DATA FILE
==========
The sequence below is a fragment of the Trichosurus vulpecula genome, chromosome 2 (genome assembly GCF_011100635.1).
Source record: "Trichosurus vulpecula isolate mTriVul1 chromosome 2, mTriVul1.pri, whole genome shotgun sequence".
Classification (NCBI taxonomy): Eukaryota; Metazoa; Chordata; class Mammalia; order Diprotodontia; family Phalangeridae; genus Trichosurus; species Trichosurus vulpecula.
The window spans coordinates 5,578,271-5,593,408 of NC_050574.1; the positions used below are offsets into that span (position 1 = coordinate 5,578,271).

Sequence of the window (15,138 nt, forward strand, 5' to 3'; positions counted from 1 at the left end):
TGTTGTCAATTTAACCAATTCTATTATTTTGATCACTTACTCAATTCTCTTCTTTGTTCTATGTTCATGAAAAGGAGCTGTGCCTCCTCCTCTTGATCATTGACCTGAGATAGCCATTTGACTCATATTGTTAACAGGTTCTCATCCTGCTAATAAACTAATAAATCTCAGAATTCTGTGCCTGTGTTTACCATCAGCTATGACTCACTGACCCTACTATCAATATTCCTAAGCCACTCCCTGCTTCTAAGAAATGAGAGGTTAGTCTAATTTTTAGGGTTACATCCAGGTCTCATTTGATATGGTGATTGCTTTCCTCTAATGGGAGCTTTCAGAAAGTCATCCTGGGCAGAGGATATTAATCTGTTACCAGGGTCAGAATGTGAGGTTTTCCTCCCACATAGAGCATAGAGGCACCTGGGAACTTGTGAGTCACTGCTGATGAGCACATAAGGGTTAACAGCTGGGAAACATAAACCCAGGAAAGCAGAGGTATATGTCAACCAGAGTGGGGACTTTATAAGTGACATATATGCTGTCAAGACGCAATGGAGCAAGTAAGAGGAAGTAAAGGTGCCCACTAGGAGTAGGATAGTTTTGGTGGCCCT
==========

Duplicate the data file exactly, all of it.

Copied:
The sequence below is a fragment of the Trichosurus vulpecula genome, chromosome 2 (genome assembly GCF_011100635.1).
Source record: "Trichosurus vulpecula isolate mTriVul1 chromosome 2, mTriVul1.pri, whole genome shotgun sequence".
Classification (NCBI taxonomy): Eukaryota; Metazoa; Chordata; class Mammalia; order Diprotodontia; family Phalangeridae; genus Trichosurus; species Trichosurus vulpecula.
The window spans coordinates 5,578,271-5,593,408 of NC_050574.1; the positions used below are offsets into that span (position 1 = coordinate 5,578,271).

Sequence of the window (15,138 nt, forward strand, 5' to 3'; positions counted from 1 at the left end):
TGTTGTCAATTTAACCAATTCTATTATTTTGATCACTTACTCAATTCTCTTCTTTGTTCTATGTTCATGAAAAGGAGCTGTGCCTCCTCCTCTTGATCATTGACCTGAGATAGCCATTTGACTCATATTGTTAACAGGTTCTCATCCTGCTAATAAACTAATAAATCTCAGAATTCTGTGCCTGTGTTTACCATCAGCTATGACTCACTGACCCTACTATCAATATTCCTAAGCCACTCCCTGCTTCTAAGAAATGAGAGGTTAGTCTAATTTTTAGGGTTACATCCAGGTCTCATTTGATATGGTGATTGCTTTCCTCTAATGGGAGCTTTCAGAAAGTCATCCTGGGCAGAGGATATTAATCTGTTACCAGGGTCAGAATGTGAGGTTTTCCTCCCACATAGAGCATAGAGGCACCTGGGAACTTGTGAGTCACTGCTGATGAGCACATAAGGGTTAACAGCTGGGAAACATAAACCCAGGAAAGCAGAGGTATATGTCAACCAGAGTGGGGACTTTATAAGTGACATATATGCTGTCAAGACGCAATGGAGCAAGTAAGAGGAAGTAAAGGTGCCCACTAGGAGTAGGATAGTTTTGGTGGCCCT